Returning to the workforce after parental leave is difficult in the best of circumstances. The pandemic made it even harder for STAT columnist Jennifer Adaeze Okwerekwu to pick up her caseload of 160-some patients. As a Black psychiatrist, she feels deeply the shortage of mental health providers in this country — only 2% of practicing psychiatrists are Black. So between patients, she fielded prior authorizations and demands for return calls, all while trying to understand a Medicare billing overhaul — and while hearing her baby cry downstairs from her makeshift home office. “This is motherhood in medicine. This is pandemic parenting. I tried to take it all in stride,’” she writes. “Then on the next day, I lost my sense of taste and smell, and I eventually tested positive for Covid-19.” Read more.

Rugby study diagnoses concussions with spit test

Concussions can be challenging to diagnose. When they happen on the playing field, a clinician on the sidelines makes a judgment call that even CT or MRI can’t help with. A new study of professional rugby players, perhaps predictably called SCRUM, reports that saliva tests may offer quick answers to whether someone has a brain injury. The researchers tested just over 1,000 players who had head injuries during play — immediately and then hours and days later — and compared them to players who had musculoskeletal injuries. Looking for small non-coding RNAs that genetic sequencing had implicated in lab tests, they found 14 of these biomarkers in players later confirmed to have concussion after their brain injuries had been ruled out. Studies in women and non-professional athletes are underway.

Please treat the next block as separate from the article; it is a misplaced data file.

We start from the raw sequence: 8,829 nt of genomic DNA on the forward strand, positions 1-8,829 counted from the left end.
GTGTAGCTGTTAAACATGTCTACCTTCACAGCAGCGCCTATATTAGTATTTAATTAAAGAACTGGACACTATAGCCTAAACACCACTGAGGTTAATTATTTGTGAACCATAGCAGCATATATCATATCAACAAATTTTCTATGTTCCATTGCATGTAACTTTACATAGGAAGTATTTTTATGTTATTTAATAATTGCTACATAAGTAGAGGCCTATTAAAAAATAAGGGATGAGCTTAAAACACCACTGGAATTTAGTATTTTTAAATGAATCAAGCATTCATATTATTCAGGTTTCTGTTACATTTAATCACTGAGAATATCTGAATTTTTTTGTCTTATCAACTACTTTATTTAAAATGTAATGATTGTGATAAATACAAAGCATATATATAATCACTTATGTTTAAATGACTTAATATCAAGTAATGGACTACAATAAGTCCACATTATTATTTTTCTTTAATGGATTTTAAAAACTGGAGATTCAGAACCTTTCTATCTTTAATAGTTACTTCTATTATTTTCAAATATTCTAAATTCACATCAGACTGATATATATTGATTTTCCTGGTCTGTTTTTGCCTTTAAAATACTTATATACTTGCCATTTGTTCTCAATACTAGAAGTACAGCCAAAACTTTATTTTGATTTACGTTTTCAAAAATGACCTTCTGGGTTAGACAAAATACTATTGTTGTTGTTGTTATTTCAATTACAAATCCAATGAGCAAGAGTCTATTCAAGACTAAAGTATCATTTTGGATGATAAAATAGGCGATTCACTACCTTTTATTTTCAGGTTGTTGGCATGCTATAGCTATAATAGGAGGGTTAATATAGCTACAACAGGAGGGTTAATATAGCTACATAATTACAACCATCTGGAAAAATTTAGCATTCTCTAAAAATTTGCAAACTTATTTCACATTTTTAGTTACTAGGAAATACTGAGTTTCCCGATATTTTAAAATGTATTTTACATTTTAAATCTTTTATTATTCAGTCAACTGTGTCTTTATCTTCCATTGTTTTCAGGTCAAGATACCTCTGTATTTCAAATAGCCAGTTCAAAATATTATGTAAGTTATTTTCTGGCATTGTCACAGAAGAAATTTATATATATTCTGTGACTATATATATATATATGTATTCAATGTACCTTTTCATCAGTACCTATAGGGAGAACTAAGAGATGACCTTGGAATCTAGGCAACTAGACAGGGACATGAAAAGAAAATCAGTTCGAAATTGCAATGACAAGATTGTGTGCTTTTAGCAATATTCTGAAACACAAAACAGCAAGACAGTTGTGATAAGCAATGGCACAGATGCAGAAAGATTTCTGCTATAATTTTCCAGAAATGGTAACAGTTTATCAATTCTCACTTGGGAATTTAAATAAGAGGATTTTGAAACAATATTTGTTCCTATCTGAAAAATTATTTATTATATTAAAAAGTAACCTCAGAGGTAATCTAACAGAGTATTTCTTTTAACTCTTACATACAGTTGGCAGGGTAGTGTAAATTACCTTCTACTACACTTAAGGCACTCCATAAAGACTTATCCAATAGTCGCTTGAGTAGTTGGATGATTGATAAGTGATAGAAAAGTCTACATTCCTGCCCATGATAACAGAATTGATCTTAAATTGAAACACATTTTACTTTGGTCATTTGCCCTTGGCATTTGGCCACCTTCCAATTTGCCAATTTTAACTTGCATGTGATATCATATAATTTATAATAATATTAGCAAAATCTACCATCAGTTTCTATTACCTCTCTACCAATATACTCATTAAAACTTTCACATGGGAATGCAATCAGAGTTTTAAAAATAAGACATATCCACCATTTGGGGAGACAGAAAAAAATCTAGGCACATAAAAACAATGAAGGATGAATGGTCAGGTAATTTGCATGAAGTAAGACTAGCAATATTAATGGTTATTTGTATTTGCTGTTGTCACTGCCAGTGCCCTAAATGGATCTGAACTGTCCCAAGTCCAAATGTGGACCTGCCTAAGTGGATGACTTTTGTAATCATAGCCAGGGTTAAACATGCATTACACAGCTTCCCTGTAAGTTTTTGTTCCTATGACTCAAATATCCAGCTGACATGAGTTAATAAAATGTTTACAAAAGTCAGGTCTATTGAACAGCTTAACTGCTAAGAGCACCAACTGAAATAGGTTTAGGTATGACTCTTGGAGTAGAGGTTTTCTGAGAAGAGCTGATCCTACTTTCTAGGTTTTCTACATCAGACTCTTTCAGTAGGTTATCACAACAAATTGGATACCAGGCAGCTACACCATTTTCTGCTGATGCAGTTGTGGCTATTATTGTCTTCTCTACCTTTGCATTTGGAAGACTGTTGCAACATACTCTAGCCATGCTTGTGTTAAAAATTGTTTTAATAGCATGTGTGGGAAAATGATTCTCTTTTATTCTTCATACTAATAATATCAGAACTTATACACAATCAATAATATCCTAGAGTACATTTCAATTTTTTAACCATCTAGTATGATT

More unapproved stimulants found in sports and weight loss supplements

Pieter Cohen, a physician known for ferreting out FDA-prohibited substances in dietary supplements, was looking for one such stimulant in weight loss and sports remedies. He and his colleagues found it — deterenol, linked to adverse events including cardiac arrest — plus eight other banned stimulants. After 17 supplements bought online were analyzed in two labs, deterenol and other prohibited stimulants were found in various combinations in the supplements. Up to four other stimulants were found in the supplements that FDA has not approved. The combination of unapproved or prohibited substances in varying amounts is concerning, the researchers write in a new study: "Clinicians should remain alert to the possibility that patients may be inadvertently exposed to experimental and prohibited stimulants when consuming weight loss and sports supplements."

Covid-19 cases in the U.S.

Cases yesterday: 52,878
Deaths yesterday
: 894

What to read around the web today

  • Amy Abernethy, deputy commissioner who aimed to amp up FDA’s tech knowhow, to leave post. STAT+
  • E.U. set to curb Covid vaccine exports for 6 weeks. New York Times
  • AstraZeneca Covid-19 vaccine dispute shines spotlight on data monitoring boards. Wall Street Journal
  • Stop blaming Tuskegee, critics say. It's not an 'excuse' for current medical racism. NPR
  • The curious case of Florida’s pandemic response. The Atlantic

Thanks for reading! More tomorrow,